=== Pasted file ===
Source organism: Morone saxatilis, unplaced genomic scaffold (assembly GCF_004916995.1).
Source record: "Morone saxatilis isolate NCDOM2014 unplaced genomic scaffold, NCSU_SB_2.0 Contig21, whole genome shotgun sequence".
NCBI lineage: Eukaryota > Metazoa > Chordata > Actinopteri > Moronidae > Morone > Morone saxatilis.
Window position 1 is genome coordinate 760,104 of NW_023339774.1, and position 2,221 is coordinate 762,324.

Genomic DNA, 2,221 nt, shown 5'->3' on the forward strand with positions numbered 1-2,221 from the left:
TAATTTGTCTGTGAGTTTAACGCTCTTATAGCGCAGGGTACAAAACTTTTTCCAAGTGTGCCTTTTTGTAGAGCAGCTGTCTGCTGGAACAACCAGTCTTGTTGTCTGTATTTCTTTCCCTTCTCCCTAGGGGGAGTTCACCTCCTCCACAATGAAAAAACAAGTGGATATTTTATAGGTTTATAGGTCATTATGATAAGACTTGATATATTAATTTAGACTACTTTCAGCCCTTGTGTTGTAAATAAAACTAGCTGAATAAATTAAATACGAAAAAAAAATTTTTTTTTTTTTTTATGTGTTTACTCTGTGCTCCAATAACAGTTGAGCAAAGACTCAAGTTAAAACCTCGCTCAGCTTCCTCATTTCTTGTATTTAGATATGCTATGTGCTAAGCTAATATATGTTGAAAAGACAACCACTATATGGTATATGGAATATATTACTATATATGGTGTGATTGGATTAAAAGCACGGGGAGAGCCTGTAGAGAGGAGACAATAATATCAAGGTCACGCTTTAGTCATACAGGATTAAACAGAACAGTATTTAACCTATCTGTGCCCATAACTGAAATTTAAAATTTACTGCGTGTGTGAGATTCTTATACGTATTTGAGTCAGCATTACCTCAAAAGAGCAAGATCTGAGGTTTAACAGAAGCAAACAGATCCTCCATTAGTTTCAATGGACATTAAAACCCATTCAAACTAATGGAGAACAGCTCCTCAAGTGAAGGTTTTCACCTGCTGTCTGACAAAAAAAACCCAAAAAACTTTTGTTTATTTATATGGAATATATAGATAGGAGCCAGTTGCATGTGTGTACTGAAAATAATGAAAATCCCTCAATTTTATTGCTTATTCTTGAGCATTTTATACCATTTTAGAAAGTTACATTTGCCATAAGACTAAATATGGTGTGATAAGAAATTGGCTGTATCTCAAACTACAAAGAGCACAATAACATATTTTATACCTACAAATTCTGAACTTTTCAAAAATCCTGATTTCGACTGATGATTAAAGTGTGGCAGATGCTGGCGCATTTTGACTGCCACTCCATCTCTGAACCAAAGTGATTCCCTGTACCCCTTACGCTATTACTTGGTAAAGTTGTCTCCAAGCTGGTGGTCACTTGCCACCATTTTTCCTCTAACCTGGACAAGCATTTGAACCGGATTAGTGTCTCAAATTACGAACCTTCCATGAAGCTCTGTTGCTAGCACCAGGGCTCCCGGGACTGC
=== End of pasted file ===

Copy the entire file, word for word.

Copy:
Source organism: Morone saxatilis, unplaced genomic scaffold (assembly GCF_004916995.1).
Source record: "Morone saxatilis isolate NCDOM2014 unplaced genomic scaffold, NCSU_SB_2.0 Contig21, whole genome shotgun sequence".
NCBI lineage: Eukaryota > Metazoa > Chordata > Actinopteri > Moronidae > Morone > Morone saxatilis.
Window position 1 is genome coordinate 760,104 of NW_023339774.1, and position 2,221 is coordinate 762,324.

Genomic DNA, 2,221 nt, shown 5'->3' on the forward strand with positions numbered 1-2,221 from the left:
TAATTTGTCTGTGAGTTTAACGCTCTTATAGCGCAGGGTACAAAACTTTTTCCAAGTGTGCCTTTTTGTAGAGCAGCTGTCTGCTGGAACAACCAGTCTTGTTGTCTGTATTTCTTTCCCTTCTCCCTAGGGGGAGTTCACCTCCTCCACAATGAAAAAACAAGTGGATATTTTATAGGTTTATAGGTCATTATGATAAGACTTGATATATTAATTTAGACTACTTTCAGCCCTTGTGTTGTAAATAAAACTAGCTGAATAAATTAAATACGAAAAAAAAATTTTTTTTTTTTTTTATGTGTTTACTCTGTGCTCCAATAACAGTTGAGCAAAGACTCAAGTTAAAACCTCGCTCAGCTTCCTCATTTCTTGTATTTAGATATGCTATGTGCTAAGCTAATATATGTTGAAAAGACAACCACTATATGGTATATGGAATATATTACTATATATGGTGTGATTGGATTAAAAGCACGGGGAGAGCCTGTAGAGAGGAGACAATAATATCAAGGTCACGCTTTAGTCATACAGGATTAAACAGAACAGTATTTAACCTATCTGTGCCCATAACTGAAATTTAAAATTTACTGCGTGTGTGAGATTCTTATACGTATTTGAGTCAGCATTACCTCAAAAGAGCAAGATCTGAGGTTTAACAGAAGCAAACAGATCCTCCATTAGTTTCAATGGACATTAAAACCCATTCAAACTAATGGAGAACAGCTCCTCAAGTGAAGGTTTTCACCTGCTGTCTGACAAAAAAAACCCAAAAAACTTTTGTTTATTTATATGGAATATATAGATAGGAGCCAGTTGCATGTGTGTACTGAAAATAATGAAAATCCCTCAATTTTATTGCTTATTCTTGAGCATTTTATACCATTTTAGAAAGTTACATTTGCCATAAGACTAAATATGGTGTGATAAGAAATTGGCTGTATCTCAAACTACAAAGAGCACAATAACATATTTTATACCTACAAATTCTGAACTTTTCAAAAATCCTGATTTCGACTGATGATTAAAGTGTGGCAGATGCTGGCGCATTTTGACTGCCACTCCATCTCTGAACCAAAGTGATTCCCTGTACCCCTTACGCTATTACTTGGTAAAGTTGTCTCCAAGCTGGTGGTCACTTGCCACCATTTTTCCTCTAACCTGGACAAGCATTTGAACCGGATTAGTGTCTCAAATTACGAACCTTCCATGAAGCTCTGTTGCTAGCACCAGGGCTCCCGGGACTGC